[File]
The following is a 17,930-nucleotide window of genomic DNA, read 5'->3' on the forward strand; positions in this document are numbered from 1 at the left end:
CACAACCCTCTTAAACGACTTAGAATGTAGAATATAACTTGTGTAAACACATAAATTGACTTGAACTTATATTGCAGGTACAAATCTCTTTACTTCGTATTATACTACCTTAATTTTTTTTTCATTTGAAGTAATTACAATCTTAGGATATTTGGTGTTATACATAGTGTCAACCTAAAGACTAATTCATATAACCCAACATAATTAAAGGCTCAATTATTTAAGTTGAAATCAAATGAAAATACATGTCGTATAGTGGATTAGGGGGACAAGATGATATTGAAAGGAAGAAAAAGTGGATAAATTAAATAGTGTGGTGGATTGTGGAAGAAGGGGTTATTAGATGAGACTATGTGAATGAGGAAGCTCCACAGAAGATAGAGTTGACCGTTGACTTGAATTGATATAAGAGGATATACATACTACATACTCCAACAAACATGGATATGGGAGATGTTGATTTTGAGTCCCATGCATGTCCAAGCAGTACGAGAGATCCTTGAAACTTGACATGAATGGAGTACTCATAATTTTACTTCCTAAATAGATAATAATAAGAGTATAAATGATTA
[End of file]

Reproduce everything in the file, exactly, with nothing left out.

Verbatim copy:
The following is a 17,930-nucleotide window of genomic DNA, read 5'->3' on the forward strand; positions in this document are numbered from 1 at the left end:
CACAACCCTCTTAAACGACTTAGAATGTAGAATATAACTTGTGTAAACACATAAATTGACTTGAACTTATATTGCAGGTACAAATCTCTTTACTTCGTATTATACTACCTTAATTTTTTTTTCATTTGAAGTAATTACAATCTTAGGATATTTGGTGTTATACATAGTGTCAACCTAAAGACTAATTCATATAACCCAACATAATTAAAGGCTCAATTATTTAAGTTGAAATCAAATGAAAATACATGTCGTATAGTGGATTAGGGGGACAAGATGATATTGAAAGGAAGAAAAAGTGGATAAATTAAATAGTGTGGTGGATTGTGGAAGAAGGGGTTATTAGATGAGACTATGTGAATGAGGAAGCTCCACAGAAGATAGAGTTGACCGTTGACTTGAATTGATATAAGAGGATATACATACTACATACTCCAACAAACATGGATATGGGAGATGTTGATTTTGAGTCCCATGCATGTCCAAGCAGTACGAGAGATCCTTGAAACTTGACATGAATGGAGTACTCATAATTTTACTTCCTAAATAGATAATAATAAGAGTATAAATGATTA